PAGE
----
When your writing has progressed to the point where agents routinely offer your work to publishers, you may think you’re home free. Not so fast. The reality is that no matter what phase of the writing journey you’re on, there will be the constant pressure to do more, write another winner, rack up bigger sales. Believe it or not, even famous writers still feel the sting of bad reviews. And established writers often go through their own deserts, when nothing seems to line up right.
Writing Tip for Today: What can you do to shield your fragile ego in this brutal but wonderful vocation?
- Detach. You’ve heard writers must have thick skins. I don’t always believe this–I am the way I am and I feel what I feel. Yet, (and I take this from Al-Anon) you can detach yourself from your writing by remembering that an attack on your writing is not an indictment of you as a person. Even the meanest critique is about the writing not the writer. Or should be.
- But How Do I? Sounds easy, isn’t. Detachment requires you to put your self-esteem in a different basket from your writing dreams. How best to accomplish this is up to you, but I 1) always have multiple projects going at once, so as not to put all my eggs in one basket and 2) use the 24-hour rule. For 24 hours after I receive gut-wrenching disappointment, I allow myself to moan, groan and hold a huge pity party. But then, next day, it’s BIC and back to work.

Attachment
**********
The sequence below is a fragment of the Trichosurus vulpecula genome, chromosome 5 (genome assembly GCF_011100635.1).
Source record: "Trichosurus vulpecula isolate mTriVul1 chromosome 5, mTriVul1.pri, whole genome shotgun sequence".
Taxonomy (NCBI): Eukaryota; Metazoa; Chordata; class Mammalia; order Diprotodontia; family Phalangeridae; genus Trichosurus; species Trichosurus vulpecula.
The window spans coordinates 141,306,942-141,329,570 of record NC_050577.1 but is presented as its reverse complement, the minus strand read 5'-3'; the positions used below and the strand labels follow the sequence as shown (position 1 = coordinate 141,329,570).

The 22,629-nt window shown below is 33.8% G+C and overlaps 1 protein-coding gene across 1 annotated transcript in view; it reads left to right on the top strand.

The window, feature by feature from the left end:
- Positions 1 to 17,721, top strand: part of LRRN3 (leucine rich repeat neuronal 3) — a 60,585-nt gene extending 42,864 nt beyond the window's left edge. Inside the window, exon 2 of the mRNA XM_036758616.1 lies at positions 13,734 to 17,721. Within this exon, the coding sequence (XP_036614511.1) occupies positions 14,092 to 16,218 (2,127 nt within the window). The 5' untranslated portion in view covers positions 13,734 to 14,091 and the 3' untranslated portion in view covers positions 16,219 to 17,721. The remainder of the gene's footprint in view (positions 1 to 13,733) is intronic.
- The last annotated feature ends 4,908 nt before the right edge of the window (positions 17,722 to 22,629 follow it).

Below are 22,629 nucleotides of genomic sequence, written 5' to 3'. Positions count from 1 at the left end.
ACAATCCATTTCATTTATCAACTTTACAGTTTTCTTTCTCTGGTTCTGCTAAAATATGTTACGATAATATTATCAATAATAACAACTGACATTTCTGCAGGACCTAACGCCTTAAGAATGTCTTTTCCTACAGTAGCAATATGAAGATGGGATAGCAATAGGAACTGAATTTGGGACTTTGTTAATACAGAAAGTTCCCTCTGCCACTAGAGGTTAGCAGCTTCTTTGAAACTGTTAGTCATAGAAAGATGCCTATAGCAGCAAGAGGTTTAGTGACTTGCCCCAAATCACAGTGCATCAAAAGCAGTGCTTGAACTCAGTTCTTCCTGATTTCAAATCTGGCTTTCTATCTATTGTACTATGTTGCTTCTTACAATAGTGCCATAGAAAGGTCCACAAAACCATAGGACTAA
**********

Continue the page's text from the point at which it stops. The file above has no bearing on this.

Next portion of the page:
- Writing is a Craft. You can learn a craft. You didn’t start off those piano lessons playing Carnegie Hall (OK those of you who did don’t count). Writing takes skill, and you’re working on those skills. You won’t improve if you allow rejections to keep you from practicing. Your writing apprenticeship will likely be cluttered with all forms of the word, “NO.” It isn’t you they’re saying “no” to. If you want to be a pro, jettison peer jealousy (it’s never going to be fair), learn to detach your ego from your work, and get busy. Writing is its own cure.